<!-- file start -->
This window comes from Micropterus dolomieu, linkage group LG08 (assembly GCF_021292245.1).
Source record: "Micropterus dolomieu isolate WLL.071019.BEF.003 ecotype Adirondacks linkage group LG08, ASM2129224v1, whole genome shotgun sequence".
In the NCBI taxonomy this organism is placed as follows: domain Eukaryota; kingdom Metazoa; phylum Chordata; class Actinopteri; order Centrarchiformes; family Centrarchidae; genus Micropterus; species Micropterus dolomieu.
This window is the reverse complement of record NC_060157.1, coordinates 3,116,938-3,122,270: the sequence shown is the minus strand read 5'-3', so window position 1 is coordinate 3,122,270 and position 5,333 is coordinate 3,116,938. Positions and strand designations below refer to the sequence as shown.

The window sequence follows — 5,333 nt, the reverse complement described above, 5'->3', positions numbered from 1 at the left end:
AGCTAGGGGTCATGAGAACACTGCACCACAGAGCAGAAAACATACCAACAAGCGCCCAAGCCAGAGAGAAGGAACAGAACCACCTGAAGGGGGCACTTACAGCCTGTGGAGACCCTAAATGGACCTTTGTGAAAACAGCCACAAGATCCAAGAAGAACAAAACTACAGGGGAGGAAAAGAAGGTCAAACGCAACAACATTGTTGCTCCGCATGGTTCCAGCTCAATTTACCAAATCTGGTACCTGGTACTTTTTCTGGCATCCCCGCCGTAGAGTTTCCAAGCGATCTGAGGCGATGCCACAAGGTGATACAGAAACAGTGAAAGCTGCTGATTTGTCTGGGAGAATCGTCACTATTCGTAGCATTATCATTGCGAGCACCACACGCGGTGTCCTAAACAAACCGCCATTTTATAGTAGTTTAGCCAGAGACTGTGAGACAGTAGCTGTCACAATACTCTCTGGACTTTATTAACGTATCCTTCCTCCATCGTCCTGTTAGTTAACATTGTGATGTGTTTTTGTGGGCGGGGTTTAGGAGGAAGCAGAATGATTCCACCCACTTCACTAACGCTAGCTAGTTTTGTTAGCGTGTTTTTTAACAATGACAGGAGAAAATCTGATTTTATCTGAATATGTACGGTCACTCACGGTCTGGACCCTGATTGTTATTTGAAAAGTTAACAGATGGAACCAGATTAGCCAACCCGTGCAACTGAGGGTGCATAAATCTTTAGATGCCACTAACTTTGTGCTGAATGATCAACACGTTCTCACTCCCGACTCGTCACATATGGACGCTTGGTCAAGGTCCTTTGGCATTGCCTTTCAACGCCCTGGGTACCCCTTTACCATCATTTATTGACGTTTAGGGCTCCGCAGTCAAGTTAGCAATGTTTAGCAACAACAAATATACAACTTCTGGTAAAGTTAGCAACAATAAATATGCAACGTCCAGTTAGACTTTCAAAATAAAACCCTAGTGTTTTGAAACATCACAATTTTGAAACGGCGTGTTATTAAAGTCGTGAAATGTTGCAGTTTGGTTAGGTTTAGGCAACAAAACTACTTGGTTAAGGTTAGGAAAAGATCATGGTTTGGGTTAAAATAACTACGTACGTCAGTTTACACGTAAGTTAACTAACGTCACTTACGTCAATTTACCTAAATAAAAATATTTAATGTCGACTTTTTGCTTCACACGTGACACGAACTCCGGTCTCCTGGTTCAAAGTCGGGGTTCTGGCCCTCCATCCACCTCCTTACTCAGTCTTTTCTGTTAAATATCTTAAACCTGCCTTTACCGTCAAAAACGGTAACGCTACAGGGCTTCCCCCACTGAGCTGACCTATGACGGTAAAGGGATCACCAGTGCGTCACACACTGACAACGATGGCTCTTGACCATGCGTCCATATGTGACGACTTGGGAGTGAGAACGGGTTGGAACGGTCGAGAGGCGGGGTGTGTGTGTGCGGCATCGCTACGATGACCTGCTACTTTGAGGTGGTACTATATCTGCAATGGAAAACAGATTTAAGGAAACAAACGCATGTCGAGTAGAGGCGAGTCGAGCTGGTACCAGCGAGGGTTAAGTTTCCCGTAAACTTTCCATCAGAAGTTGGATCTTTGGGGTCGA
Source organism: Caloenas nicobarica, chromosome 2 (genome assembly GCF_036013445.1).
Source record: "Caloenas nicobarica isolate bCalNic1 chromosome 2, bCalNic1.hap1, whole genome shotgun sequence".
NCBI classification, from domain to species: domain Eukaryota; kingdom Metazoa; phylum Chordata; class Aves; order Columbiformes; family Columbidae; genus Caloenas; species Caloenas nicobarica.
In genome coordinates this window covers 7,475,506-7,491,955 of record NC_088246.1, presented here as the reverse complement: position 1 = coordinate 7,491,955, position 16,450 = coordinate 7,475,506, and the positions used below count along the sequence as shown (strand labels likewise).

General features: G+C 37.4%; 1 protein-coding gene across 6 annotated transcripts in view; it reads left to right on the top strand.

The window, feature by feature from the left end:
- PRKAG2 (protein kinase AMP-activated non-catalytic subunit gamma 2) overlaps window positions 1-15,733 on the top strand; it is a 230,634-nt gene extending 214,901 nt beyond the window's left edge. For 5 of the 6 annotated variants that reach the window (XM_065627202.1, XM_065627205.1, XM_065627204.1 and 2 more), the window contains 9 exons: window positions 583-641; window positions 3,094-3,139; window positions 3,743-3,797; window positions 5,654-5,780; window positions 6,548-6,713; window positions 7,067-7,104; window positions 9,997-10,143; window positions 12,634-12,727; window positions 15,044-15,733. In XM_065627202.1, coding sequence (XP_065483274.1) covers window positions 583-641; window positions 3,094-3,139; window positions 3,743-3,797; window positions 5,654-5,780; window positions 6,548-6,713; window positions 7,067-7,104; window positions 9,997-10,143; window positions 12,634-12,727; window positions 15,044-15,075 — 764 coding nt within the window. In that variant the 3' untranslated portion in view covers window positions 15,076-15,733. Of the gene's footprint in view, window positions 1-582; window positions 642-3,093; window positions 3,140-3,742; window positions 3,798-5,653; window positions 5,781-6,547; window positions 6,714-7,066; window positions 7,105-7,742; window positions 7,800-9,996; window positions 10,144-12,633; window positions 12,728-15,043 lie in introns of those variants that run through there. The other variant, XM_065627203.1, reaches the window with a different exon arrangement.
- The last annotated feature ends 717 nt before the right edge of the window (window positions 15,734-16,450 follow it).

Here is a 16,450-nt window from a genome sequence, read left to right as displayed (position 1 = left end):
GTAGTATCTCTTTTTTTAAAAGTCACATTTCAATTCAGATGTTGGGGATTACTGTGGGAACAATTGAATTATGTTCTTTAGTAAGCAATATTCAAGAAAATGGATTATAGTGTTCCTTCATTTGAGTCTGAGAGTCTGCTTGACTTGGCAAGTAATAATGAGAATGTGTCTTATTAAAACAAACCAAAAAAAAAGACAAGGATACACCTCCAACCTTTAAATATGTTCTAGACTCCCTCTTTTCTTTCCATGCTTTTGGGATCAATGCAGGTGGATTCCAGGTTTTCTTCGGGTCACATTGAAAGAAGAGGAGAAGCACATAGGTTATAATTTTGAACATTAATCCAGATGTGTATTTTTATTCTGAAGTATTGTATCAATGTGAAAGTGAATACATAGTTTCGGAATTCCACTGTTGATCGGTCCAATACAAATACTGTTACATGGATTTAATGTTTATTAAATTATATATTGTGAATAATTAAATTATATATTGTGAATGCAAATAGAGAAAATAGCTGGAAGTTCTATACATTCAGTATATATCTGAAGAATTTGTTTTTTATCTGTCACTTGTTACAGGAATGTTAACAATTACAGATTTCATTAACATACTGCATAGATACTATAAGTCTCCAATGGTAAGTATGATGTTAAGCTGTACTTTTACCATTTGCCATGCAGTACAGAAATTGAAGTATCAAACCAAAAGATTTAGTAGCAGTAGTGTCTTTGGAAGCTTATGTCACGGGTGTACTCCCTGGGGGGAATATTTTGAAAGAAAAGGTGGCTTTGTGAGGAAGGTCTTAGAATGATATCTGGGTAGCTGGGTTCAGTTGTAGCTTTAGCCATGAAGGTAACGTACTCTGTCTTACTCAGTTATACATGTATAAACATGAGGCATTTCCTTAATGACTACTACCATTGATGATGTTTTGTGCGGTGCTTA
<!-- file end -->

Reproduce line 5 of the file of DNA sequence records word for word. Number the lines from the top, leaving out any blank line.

The window sequence follows — 5,333 nt, the reverse complement described above, 5'->3', positions numbered from 1 at the left end: